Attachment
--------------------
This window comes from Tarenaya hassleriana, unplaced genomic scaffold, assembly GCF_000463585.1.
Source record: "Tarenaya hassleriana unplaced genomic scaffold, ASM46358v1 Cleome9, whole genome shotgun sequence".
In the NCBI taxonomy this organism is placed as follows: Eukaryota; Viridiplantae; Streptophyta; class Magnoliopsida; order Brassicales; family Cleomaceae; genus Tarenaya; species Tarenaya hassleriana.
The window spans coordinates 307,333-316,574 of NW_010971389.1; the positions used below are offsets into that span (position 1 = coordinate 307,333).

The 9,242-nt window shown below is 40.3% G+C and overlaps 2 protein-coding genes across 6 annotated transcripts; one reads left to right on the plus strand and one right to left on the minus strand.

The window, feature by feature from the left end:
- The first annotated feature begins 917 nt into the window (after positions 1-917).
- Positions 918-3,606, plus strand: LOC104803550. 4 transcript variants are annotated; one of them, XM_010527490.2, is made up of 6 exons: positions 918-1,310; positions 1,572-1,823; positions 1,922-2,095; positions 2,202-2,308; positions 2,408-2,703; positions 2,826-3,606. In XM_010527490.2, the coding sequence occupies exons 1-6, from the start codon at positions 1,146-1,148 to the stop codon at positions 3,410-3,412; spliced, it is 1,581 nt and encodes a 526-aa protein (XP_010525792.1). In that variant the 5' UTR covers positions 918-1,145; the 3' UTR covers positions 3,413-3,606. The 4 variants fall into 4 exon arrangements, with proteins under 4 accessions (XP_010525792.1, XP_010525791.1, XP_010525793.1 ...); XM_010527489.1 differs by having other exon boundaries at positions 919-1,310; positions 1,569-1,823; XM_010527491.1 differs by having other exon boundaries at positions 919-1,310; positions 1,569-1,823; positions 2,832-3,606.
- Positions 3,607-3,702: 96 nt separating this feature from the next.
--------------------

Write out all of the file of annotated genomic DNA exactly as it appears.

This window comes from Tarenaya hassleriana, unplaced genomic scaffold, assembly GCF_000463585.1.
Source record: "Tarenaya hassleriana unplaced genomic scaffold, ASM46358v1 Cleome9, whole genome shotgun sequence".
In the NCBI taxonomy this organism is placed as follows: Eukaryota; Viridiplantae; Streptophyta; class Magnoliopsida; order Brassicales; family Cleomaceae; genus Tarenaya; species Tarenaya hassleriana.
The window spans coordinates 307,333-316,574 of NW_010971389.1; the positions used below are offsets into that span (position 1 = coordinate 307,333).

The 9,242-nt window shown below is 40.3% G+C and overlaps 2 protein-coding genes across 6 annotated transcripts; one reads left to right on the plus strand and one right to left on the minus strand.

The window, feature by feature from the left end:
- The first annotated feature begins 917 nt into the window (after positions 1-917).
- Positions 918-3,606, plus strand: LOC104803550. 4 transcript variants are annotated; one of them, XM_010527490.2, is made up of 6 exons: positions 918-1,310; positions 1,572-1,823; positions 1,922-2,095; positions 2,202-2,308; positions 2,408-2,703; positions 2,826-3,606. In XM_010527490.2, the coding sequence occupies exons 1-6, from the start codon at positions 1,146-1,148 to the stop codon at positions 3,410-3,412; spliced, it is 1,581 nt and encodes a 526-aa protein (XP_010525792.1). In that variant the 5' UTR covers positions 918-1,145; the 3' UTR covers positions 3,413-3,606. The 4 variants fall into 4 exon arrangements, with proteins under 4 accessions (XP_010525792.1, XP_010525791.1, XP_010525793.1 ...); XM_010527489.1 differs by having other exon boundaries at positions 919-1,310; positions 1,569-1,823; XM_010527491.1 differs by having other exon boundaries at positions 919-1,310; positions 1,569-1,823; positions 2,832-3,606.
- Positions 3,607-3,702: 96 nt separating this feature from the next.